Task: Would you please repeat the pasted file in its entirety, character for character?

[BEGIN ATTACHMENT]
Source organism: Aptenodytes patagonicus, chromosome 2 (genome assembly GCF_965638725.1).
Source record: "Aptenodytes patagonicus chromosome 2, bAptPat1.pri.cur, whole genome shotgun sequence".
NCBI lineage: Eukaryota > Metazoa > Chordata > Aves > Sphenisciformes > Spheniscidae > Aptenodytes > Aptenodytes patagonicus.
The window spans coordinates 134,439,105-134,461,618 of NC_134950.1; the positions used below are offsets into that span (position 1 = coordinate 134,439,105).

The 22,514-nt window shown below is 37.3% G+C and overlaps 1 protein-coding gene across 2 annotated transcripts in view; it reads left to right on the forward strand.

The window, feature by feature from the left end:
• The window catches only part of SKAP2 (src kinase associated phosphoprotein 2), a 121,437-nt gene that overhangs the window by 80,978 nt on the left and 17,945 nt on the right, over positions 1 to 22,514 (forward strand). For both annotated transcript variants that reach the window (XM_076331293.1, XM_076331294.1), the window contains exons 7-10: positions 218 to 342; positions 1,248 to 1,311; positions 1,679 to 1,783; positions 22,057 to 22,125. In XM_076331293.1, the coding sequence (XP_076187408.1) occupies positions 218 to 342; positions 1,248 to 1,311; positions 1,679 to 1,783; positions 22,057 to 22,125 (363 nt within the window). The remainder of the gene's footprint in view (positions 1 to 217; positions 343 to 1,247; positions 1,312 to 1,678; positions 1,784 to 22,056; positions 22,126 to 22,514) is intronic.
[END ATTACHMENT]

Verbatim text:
Source organism: Aptenodytes patagonicus, chromosome 2 (genome assembly GCF_965638725.1).
Source record: "Aptenodytes patagonicus chromosome 2, bAptPat1.pri.cur, whole genome shotgun sequence".
NCBI lineage: Eukaryota > Metazoa > Chordata > Aves > Sphenisciformes > Spheniscidae > Aptenodytes > Aptenodytes patagonicus.
The window spans coordinates 134,439,105-134,461,618 of NC_134950.1; the positions used below are offsets into that span (position 1 = coordinate 134,439,105).

The 22,514-nt window shown below is 37.3% G+C and overlaps 1 protein-coding gene across 2 annotated transcripts in view; it reads left to right on the forward strand.

The window, feature by feature from the left end:
• The window catches only part of SKAP2 (src kinase associated phosphoprotein 2), a 121,437-nt gene that overhangs the window by 80,978 nt on the left and 17,945 nt on the right, over positions 1 to 22,514 (forward strand). For both annotated transcript variants that reach the window (XM_076331293.1, XM_076331294.1), the window contains exons 7-10: positions 218 to 342; positions 1,248 to 1,311; positions 1,679 to 1,783; positions 22,057 to 22,125. In XM_076331293.1, the coding sequence (XP_076187408.1) occupies positions 218 to 342; positions 1,248 to 1,311; positions 1,679 to 1,783; positions 22,057 to 22,125 (363 nt within the window). The remainder of the gene's footprint in view (positions 1 to 217; positions 343 to 1,247; positions 1,312 to 1,678; positions 1,784 to 22,056; positions 22,126 to 22,514) is intronic.